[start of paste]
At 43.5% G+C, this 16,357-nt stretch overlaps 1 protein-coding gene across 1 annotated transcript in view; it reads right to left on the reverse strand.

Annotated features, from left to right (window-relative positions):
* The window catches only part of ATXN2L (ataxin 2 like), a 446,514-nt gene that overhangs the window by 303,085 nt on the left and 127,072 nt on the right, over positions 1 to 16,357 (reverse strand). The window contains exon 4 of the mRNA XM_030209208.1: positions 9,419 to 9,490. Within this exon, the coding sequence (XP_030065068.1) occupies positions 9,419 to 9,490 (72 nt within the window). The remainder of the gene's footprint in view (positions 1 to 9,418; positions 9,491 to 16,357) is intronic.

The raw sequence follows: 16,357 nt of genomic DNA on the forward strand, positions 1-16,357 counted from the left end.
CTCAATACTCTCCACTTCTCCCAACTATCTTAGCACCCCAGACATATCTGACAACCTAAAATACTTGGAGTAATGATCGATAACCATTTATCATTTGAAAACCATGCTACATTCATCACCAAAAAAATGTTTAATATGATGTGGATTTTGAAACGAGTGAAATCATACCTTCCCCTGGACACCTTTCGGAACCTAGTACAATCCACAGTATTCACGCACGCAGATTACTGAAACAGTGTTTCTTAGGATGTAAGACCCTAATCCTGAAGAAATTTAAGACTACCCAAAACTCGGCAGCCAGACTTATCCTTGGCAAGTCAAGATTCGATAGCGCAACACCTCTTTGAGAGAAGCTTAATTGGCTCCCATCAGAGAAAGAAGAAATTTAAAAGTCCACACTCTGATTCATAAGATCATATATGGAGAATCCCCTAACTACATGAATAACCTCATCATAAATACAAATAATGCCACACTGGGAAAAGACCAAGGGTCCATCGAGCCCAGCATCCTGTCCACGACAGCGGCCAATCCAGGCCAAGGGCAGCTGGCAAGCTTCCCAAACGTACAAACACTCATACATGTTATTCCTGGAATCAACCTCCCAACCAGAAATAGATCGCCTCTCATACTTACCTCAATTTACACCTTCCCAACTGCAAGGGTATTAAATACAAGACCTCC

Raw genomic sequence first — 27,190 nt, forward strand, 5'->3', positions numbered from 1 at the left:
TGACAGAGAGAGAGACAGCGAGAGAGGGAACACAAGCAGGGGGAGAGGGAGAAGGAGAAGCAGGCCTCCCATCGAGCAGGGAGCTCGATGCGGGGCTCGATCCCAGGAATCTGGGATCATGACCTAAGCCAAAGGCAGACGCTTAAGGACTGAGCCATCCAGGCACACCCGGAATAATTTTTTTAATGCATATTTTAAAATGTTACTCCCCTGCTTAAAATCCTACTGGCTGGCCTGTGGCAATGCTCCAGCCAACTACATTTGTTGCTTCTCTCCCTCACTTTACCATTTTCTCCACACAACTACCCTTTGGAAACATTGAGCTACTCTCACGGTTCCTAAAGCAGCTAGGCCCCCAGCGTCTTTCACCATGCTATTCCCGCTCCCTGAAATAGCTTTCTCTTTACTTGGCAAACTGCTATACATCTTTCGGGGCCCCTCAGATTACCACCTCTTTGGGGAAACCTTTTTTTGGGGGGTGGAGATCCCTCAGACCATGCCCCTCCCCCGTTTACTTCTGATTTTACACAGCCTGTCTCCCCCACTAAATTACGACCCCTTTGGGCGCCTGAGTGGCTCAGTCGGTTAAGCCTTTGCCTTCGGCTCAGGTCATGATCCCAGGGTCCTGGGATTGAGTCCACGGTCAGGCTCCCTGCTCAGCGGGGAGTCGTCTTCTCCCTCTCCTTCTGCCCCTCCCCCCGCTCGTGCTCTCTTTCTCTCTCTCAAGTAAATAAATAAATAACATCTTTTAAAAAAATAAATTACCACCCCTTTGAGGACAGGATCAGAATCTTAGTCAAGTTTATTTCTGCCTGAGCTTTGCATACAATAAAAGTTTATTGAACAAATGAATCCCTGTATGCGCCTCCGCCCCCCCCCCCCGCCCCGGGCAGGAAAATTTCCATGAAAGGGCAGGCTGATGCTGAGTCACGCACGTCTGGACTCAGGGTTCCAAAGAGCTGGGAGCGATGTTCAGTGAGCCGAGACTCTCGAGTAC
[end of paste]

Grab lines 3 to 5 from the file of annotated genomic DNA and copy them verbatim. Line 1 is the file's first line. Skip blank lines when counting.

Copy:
* The window catches only part of ATXN2L (ataxin 2 like), a 446,514-nt gene that overhangs the window by 303,085 nt on the left and 127,072 nt on the right, over positions 1 to 16,357 (reverse strand). The window contains exon 4 of the mRNA XM_030209208.1: positions 9,419 to 9,490. Within this exon, the coding sequence (XP_030065068.1) occupies positions 9,419 to 9,490 (72 nt within the window). The remainder of the gene's footprint in view (positions 1 to 9,418; positions 9,491 to 16,357) is intronic.

The raw sequence follows: 16,357 nt of genomic DNA on the forward strand, positions 1-16,357 counted from the left end.
CTCAATACTCTCCACTTCTCCCAACTATCTTAGCACCCCAGACATATCTGACAACCTAAAATACTTGGAGTAATGATCGATAACCATTTATCATTTGAAAACCATGCTACATTCATCACCAAAAAAATGTTTAATATGATGTGGATTTTGAAACGAGTGAAATCATACCTTCCCCTGGACACCTTTCGGAACCTAGTACAATCCACAGTATTCACGCACGCAGATTACTGAAACAGTGTTTCTTAGGATGTAAGACCCTAATCCTGAAGAAATTTAAGACTACCCAAAACTCGGCAGCCAGACTTATCCTTGGCAAGTCAAGATTCGATAGCGCAACACCTCTTTGAGAGAAGCTTAATTGGCTCCCATCAGAGAAAGAAGAAATTTAAAAGTCCACACTCTGATTCATAAGATCATATATGGAGAATCCCCTAACTACATGAATAACCTCATCATAAATACAAATAATGCCACACTGGGAAAAGACCAAGGGTCCATCGAGCCCAGCATCCTGTCCACGACAGCGGCCAATCCAGGCCAAGGGCAGCTGGCAAGCTTCCCAAACGTACAAACACTCATACATGTTATTCCTGGAATCAACCTCCCAACCAGAAATAGATCGCCTCTCATACTTACCTCAATTTACACCTTCCCAACTGCAAGGGTATTAAATACAAGACCTCC